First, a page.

JONATHAN COHN AUGUST 24, 2011
The economy is sluggish and unemployment is on the rise, but Republicans and their allies say they want nothing to do with President Obama’s agenda for job creation because it’ll be just another “failed stimulus." Here's John Boehner making that argument on his official blog. Here's Karl Rove doing the same on Fox News. And here's Richard Posner offering his version at TNR -- although, to be fair, he merely calls the stimulus "botched" and I'm not sure he qualifies as a Republican ally.
Of course, the argument isn't new. The phrase "failed stimulus" has been a staple of Republican rhetoric since the fall of 2009. But it was wrong then and it’s wrong now, at least according to the the people most qualified to judge it. As David Leonhardt wrote in the New York Times:
Perhaps the best-known economic research firms are IHS Global Insight, Macroeconomic Advisers and Moody’s Economy.com. They all estimate that the bill has added 1.6 million to 1.8 million jobs so far and that its ultimate impact will be roughly 2.5 million jobs.
That was in February of 2010. Fifteen months later, in May of this year, the nonpartisan Congressional Budget Office estimated that, as of the most recent quarter, the Recovery Act had
increased the number of people employed by between 1.2 million and 3.3 million and increased the number of full-time equivalent jobs by 1.6 million to 4.6 million compared with what would have occurred otherwise.
And just a month ago, the president's Council of Economic Advisers came up with similar estimates (2.4 to 3.6 million jobs) using its own forecasting models. You'll find a few critics on the right who dispute the reliability of these models, but they are a distinct minority and it's not as if they have a compelling alternative theory. Keep in mind, by the way, that the administration had predicted the Recovery Act would create 3.5 million jobs, which is on the high end but in the same ballpark as most other estimates.
Yes, the administration also predicted unemployment would peak at around 8 percent. That was obviously very wrong. The jobless rate hit 9 percent in the middle of 2009 and, except for a brief period this year, hasn’t dipped below since. Those are the figures critics always use to make their point. But few mainstream experts doubt that, if not for the Recovery Act, today’s unemployment rate would be significantly higher.
The administration's error, in other words, seems to have been in anticipating how bad things would get, not in figuring out what to do. That's particularly true when you consider not just the size but the shape of the Recovery Act. The initiative invested heavily in projects likely to strengthen the economy in the long-run while delivering relief to people who very much needed it. Via Time's Mike Grunwald:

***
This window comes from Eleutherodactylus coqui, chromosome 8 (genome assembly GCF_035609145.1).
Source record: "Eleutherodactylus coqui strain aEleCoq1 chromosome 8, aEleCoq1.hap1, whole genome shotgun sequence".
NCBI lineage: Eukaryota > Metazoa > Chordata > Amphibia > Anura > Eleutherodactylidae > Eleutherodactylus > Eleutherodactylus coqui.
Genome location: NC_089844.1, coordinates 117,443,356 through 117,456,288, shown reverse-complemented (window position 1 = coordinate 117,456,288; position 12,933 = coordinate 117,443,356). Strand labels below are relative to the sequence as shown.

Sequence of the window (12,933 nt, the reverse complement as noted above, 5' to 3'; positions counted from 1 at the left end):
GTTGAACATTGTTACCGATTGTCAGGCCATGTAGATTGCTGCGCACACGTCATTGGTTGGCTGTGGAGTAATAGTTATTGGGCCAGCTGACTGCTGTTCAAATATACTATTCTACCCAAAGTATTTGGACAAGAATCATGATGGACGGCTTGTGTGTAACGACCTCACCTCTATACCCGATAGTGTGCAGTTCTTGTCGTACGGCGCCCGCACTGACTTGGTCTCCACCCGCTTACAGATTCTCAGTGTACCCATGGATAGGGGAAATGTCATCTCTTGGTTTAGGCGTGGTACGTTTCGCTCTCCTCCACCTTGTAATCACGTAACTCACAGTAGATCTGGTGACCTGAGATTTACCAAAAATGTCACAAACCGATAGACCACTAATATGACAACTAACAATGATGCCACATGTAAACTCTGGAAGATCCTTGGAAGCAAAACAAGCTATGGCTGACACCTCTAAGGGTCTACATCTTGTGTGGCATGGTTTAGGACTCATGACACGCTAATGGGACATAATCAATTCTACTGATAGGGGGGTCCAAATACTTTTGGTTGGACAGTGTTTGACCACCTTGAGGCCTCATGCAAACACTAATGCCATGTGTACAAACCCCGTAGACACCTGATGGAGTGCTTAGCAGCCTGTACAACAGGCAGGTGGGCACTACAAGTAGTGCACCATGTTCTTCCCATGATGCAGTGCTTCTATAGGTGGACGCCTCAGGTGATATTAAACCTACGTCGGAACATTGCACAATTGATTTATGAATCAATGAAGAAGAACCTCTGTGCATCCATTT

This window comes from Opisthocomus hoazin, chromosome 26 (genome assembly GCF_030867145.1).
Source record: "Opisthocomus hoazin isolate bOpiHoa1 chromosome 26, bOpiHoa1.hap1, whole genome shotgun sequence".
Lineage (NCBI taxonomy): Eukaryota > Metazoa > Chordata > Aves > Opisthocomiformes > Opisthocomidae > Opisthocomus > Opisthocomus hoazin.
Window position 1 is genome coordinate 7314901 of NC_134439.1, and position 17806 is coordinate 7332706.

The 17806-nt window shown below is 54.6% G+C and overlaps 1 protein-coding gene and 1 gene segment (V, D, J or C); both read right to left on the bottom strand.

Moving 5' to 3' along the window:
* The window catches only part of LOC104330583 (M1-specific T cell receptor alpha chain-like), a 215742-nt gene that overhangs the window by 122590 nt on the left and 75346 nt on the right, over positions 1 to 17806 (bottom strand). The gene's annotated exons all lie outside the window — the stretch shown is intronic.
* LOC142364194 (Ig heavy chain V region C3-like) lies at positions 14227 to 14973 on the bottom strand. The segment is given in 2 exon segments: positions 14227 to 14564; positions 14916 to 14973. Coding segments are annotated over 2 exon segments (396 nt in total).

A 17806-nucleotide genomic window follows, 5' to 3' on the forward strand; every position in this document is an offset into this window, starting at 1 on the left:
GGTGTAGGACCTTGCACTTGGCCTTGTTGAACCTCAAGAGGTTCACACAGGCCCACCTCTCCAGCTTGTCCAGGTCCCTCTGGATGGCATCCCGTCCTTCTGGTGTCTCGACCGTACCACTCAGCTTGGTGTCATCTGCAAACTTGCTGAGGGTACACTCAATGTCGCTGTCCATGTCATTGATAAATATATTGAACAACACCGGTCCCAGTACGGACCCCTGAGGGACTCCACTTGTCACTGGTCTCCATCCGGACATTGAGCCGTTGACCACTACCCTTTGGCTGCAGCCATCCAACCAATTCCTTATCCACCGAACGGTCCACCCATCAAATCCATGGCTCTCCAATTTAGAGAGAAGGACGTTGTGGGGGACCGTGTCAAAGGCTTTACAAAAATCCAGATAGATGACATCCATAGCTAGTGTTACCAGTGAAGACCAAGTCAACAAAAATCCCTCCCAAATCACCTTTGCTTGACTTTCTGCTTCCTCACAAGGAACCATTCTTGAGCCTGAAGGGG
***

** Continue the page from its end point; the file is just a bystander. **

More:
Yes, the stimulus has cut taxes for 95% of working Americans, bailed out every state, hustled record amounts of unemployment benefits and other aid to struggling families and funded more than 100,000 projects to upgrade roads, subways, schools, airports, military bases and much more. ... The "fun stuff," about one-sixth of the total cost, is an all-out effort to exploit the crisis to make green energy, green building and green transportation real; launch green manufacturing industries; computerize a pen-and-paper health system; promote data-driven school reforms; and ramp up the research of the future.
Grunwald, who is writing a book on the subject, notes reports of serious fraud have been minimal, thanks to unprecedented transparency. (If anything, the safeguards against abuse have been too effective, because they slowed some of the spending.) ProPublica's Michael Grabell, who is also writing a book on the subject, seems to agree:
After Hurricane Katrina and the Iraq reconstruction, many analysts predicted that the federal stimulus program would be rife with fraud, waste and abuse. At least so far, it hasn't been.
Grabell goes on to note that, so far, legal prosecutions have produced convictions over just $1.9 million of fraud -- or less than 0.01 percent of the program -- although it's always possible more cases will appear later on.
Meanwhile, the least effective parts of the law were most likely the poorly targeted tax cuts that Republicans and conservatives insisted upon as a condition of enactment.
The most credible case against of the Recovery Act is the one from the left, by the likes of Paul Krugman: It wasn't large enough. But that’s an argument in favor of going "big, long, and global" on a second stimulus, as E.J. Dionne recently put it – and the very opposite of what Republicans are saying.
Update: Over at the Washington Post, Dylan Matthews has done an exhaustive and detailed survey of nine major studies on the stimulus, including both modeling and econometric studies. I can't do justice to the write-up here -- and I'm not sure I'm really qualified to judge it -- so I'll just quote his conclusion: "I’m inclined to believe that the preponderance of evidence indicates the stimulus worked."